A study published in PLOS ONE in the past week investigated if the number of null results in large National Heart Lung, and Blood Institute (NHLBI) funded trials has increased over time.
The authors identified all large NHLBI supported RCTs between 1970 and 2012 evaluating drugs or dietary supplements for the treatment or prevention of cardiovascular disease. In total, 17 of 30 studies (57%) published prior to 2000 showed a significant benefit of intervention on the primary outcome in comparison to only 2 among the 25 (8%) trials published after 2000 (p=0.0005). The authors also found that pre-registration in clinical trials.gov was strongly associated with the trend toward null findings.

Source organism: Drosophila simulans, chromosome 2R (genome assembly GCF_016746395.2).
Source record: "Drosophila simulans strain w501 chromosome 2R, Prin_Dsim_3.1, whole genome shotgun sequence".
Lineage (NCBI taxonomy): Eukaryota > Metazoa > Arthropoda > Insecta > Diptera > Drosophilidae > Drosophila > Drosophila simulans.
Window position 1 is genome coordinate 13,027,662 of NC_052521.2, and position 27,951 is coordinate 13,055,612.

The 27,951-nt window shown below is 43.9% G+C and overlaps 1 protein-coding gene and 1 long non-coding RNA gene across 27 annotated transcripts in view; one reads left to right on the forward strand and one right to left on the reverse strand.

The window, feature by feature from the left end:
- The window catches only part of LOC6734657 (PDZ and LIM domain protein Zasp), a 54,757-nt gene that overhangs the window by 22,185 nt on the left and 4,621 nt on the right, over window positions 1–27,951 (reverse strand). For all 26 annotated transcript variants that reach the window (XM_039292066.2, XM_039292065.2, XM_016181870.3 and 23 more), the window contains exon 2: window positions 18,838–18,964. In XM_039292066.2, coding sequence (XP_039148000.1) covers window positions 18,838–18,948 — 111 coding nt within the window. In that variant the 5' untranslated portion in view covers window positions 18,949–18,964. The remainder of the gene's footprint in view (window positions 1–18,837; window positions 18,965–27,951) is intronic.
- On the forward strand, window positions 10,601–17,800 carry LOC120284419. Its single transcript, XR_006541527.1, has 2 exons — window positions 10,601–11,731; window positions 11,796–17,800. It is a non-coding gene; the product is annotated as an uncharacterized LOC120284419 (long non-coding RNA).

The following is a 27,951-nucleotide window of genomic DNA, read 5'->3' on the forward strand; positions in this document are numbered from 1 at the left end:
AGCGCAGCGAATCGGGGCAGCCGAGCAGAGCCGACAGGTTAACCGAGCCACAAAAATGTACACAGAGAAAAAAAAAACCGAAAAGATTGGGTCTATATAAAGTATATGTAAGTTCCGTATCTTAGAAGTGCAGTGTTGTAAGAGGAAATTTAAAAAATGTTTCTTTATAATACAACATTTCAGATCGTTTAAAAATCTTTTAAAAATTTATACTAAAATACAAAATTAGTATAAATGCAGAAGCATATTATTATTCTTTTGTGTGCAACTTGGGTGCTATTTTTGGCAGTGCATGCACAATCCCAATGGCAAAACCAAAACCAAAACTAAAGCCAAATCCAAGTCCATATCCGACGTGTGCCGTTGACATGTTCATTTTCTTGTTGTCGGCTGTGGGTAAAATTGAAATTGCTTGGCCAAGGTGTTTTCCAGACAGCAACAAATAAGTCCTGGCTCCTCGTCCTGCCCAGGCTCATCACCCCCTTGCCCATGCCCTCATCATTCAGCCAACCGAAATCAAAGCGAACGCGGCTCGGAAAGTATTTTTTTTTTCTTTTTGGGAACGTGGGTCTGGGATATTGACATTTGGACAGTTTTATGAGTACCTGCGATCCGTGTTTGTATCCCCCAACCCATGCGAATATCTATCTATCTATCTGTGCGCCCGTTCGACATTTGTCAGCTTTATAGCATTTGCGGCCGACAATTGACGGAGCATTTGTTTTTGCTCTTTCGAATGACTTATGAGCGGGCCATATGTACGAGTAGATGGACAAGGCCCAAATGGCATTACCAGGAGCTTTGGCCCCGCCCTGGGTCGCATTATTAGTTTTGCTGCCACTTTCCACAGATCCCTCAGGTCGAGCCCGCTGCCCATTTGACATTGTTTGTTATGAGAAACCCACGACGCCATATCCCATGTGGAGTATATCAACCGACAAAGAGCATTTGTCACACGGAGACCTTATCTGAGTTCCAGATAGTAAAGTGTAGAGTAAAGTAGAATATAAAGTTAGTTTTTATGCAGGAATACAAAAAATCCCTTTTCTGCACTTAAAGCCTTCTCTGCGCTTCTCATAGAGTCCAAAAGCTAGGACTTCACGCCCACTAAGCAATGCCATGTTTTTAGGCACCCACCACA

In conclusion, the authors stated: “The number NHLBI trials reporting positive results declined after the year 2000. Prospective declaration of outcomes in RCTs, and the adoption of transparent reporting standards, as required by clinicaltrials.gov, may have contributed to the trend toward null findings.”.
In the figure above, positive trials are indicated by the plus signs while trials showing harm are indicated by a diagonal line within a circle. Prior to 2000 when trials were not registered in clinical trials.gov, there was substantial variability in outcome. Following the imposition of the requirement that trials preregister in clinical trials.gov the relative risk on primary outcomes showed considerably less variability around 1.0.